I knew I was in trouble the day Suzy and I moved into our house to begin my work as senior pastor. It was a blazingly hot, humid July day. The house was a fixer-upper, so we were unpacking boxes, painting, hanging wallpaper, cleaning the pool, and a myriad of other things to get the place livable for our family of five. The phone rang. On the line was one of the elders of the church. “We need to talk to you,” he said. So I drove over to the church where two elders were waiting for me.
“We’re concerned about your love of money,” they said.
Huh? What had I done or said that made people think I was greedy? Not that I am 100 percent free of the love of money, but where had this come from? As they explained themselves, it became clear that there’d been a miscommunication about the timing of my first paycheck. But I left that meeting with an uneasy feeling: Was this encounter an early sign of a spirit of suspicion floating around my new church? Indeed it was, as events were soon to demonstrate.
It had been a hard move for my family and me. We loved our former congregation. I’d been their pastor for seven golden years. Suzy and I had poured our hearts and souls into that church, raised our kids through their formative years, built a house, and seen God move in significant ways. The Gospel of grace had gripped me profoundly, and I saw it take root in the hearts of many others.
But here we were in a new place, with a new calling. The drive down the interstate had been an absolute trip from hell. My wife cried all the way. I felt incredibly guilty for uprooting my dear wife and children. Typical of me, I told them to look on the bright side of life in our new city. “We’ll go to the zoo! We’ll go to baseball games! And just think: We’re in one of the fastest-growing towns in the state. What a great opportunity for the Gospel!” It didn’t help.
Within a few short weeks, I was asking myself the questions that trouble every pastor I’ve ever known: Did God really call me here? Was I listening to his voice, or my own? Why did I leave a church where we were all happy?
I’ll never forget my first board meeting. We moved through the agenda and then it was time for my closing prayer. I told the group that I customarily got on my knees to pray with my fellow elders. They could do the same if they wished. As I was getting on my knees, one of the elders stopped me and asked, “Why do you want us to get on our knees? Is there anything in the church constitution about that?”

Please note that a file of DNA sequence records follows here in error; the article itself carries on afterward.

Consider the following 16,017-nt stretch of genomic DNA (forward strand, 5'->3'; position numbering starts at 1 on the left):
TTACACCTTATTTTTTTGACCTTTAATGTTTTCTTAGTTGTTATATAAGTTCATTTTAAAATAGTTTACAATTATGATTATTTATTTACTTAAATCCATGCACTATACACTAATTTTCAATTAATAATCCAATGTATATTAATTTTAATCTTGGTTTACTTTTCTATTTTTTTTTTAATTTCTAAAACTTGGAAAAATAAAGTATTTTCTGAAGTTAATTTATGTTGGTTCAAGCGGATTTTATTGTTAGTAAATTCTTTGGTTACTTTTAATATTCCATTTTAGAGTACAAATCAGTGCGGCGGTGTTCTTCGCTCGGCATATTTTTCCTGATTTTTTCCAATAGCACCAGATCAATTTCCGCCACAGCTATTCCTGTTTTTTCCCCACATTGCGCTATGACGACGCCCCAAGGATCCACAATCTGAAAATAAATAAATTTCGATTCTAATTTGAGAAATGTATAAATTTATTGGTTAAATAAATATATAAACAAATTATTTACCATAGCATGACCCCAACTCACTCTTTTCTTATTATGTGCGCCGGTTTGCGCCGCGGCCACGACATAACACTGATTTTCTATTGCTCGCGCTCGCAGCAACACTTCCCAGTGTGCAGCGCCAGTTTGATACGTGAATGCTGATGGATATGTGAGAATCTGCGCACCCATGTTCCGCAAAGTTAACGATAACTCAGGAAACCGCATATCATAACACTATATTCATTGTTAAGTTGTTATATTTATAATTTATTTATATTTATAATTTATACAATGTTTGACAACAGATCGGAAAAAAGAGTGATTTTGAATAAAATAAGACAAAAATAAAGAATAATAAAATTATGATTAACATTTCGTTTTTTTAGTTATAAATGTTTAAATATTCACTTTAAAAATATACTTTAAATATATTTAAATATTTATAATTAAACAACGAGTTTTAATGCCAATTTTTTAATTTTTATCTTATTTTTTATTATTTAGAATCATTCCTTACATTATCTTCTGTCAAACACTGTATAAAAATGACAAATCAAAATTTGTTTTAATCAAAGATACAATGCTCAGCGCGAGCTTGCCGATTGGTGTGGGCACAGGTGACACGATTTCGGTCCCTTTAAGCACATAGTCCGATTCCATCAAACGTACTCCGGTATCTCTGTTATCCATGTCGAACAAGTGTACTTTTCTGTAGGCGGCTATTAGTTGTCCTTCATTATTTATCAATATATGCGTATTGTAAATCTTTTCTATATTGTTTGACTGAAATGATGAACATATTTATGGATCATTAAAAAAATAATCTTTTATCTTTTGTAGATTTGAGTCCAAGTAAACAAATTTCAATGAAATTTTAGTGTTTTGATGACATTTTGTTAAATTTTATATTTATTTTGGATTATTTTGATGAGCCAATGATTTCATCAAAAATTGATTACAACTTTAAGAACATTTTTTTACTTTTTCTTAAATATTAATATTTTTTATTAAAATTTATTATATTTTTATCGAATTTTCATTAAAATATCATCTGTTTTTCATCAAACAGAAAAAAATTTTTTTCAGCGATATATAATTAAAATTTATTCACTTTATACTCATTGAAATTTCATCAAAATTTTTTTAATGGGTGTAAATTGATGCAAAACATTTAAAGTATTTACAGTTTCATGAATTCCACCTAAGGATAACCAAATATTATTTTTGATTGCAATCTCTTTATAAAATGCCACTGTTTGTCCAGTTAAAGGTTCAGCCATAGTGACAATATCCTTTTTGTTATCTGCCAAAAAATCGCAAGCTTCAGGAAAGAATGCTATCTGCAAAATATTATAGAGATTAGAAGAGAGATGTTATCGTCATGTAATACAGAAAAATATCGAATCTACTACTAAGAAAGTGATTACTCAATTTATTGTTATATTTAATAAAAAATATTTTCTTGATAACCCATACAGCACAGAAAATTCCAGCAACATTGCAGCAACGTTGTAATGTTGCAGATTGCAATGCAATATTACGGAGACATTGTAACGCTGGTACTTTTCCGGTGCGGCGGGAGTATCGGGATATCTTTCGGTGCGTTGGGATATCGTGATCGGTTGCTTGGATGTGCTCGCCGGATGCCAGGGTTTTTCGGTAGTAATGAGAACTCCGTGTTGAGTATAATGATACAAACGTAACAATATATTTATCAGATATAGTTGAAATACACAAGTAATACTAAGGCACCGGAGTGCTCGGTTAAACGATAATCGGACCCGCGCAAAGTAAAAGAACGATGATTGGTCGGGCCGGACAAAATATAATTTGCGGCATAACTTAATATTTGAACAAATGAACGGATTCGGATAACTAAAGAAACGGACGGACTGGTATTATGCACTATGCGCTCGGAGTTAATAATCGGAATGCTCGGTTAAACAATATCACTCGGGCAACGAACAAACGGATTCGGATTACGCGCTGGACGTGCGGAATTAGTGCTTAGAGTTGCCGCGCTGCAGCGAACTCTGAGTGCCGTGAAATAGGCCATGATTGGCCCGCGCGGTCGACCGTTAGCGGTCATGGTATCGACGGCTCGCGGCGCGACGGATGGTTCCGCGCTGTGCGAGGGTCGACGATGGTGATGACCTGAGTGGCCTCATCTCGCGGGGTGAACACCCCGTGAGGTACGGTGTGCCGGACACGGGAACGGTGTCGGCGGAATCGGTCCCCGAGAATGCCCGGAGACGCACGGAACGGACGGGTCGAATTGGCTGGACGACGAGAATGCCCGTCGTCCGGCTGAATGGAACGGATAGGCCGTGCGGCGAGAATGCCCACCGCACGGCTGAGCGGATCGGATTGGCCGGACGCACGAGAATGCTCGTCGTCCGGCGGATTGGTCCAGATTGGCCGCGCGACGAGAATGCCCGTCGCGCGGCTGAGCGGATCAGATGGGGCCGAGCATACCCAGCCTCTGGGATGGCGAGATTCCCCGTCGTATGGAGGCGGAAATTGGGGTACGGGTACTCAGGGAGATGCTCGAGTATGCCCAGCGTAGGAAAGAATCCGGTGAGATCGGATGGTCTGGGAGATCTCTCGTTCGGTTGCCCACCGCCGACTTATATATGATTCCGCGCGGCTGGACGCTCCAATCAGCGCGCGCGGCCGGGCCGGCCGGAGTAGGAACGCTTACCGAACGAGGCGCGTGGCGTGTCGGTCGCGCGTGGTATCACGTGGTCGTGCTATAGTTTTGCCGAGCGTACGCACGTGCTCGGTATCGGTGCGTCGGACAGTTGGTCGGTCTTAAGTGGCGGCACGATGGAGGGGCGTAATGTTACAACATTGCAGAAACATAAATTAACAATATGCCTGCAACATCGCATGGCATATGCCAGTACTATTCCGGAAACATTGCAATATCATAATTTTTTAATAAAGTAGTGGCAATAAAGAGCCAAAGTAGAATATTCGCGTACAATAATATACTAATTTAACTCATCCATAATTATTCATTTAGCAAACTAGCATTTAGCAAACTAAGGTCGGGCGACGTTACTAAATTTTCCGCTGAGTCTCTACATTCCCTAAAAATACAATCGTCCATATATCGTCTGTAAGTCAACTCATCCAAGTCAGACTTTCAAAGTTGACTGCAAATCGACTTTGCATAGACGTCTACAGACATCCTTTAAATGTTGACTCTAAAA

Now wait a second. How could a spiritual leader object to praying on his knees? I explained that biblically speaking, getting on one’s knees to pray is a sign of humility and earnestness. But I said, “It’s up to you. You don’t have to get on your knees.” I was simply stunned. And worried. Was every suggestion of mine going to be put through the meat grinder of inspection? My worries turned out to be justified. That’s exactly what the next five years felt like: a meat grinder.
We went from one crisis to another. An aggrieved husband sued the church. I had to fire a member of the staff who tried to sabotage the youth ministry. I fired another staff member for being divisive and stubborn. Both firings made me unpopular with segments of the congregation. Our missions director, an apparently healthy man, collapsed and died from a heart attack. We had to discipline a member of the worship team. You’ve heard of congregations that fight over the color of the carpet in the sanctuary? Our church really did.
In the middle of everything else, my father died of leukemia. My daughter was injured in a serious auto accident. My son had to have two very delicate and risky surgical procedures. Two of our kids went off to college for the first time. One got married.
And of course, the normal responsibilities of pastoral ministry didn’t magically stop and wait for those tempests to subside. There were still sermons to preach and expansion plans to discuss. There were still the dying who needed bedside prayers, the hospitalized who needed a pastoral touch, couples who needed counseling, visitors who needed follow-up, staff who needed direction, and lost people who needed redemption.
Other upsetting tragedies struck the congregation during my years there. A couple of beloved ladies lost their battles with cancer. I did funerals for brothers who committed suicide weeks apart, and another funeral for a man—a good friend—who murdered his two sons and then turned the shotgun on himself. Though profoundly disruptive, most pastors can tell similar stories of brokenness and loss.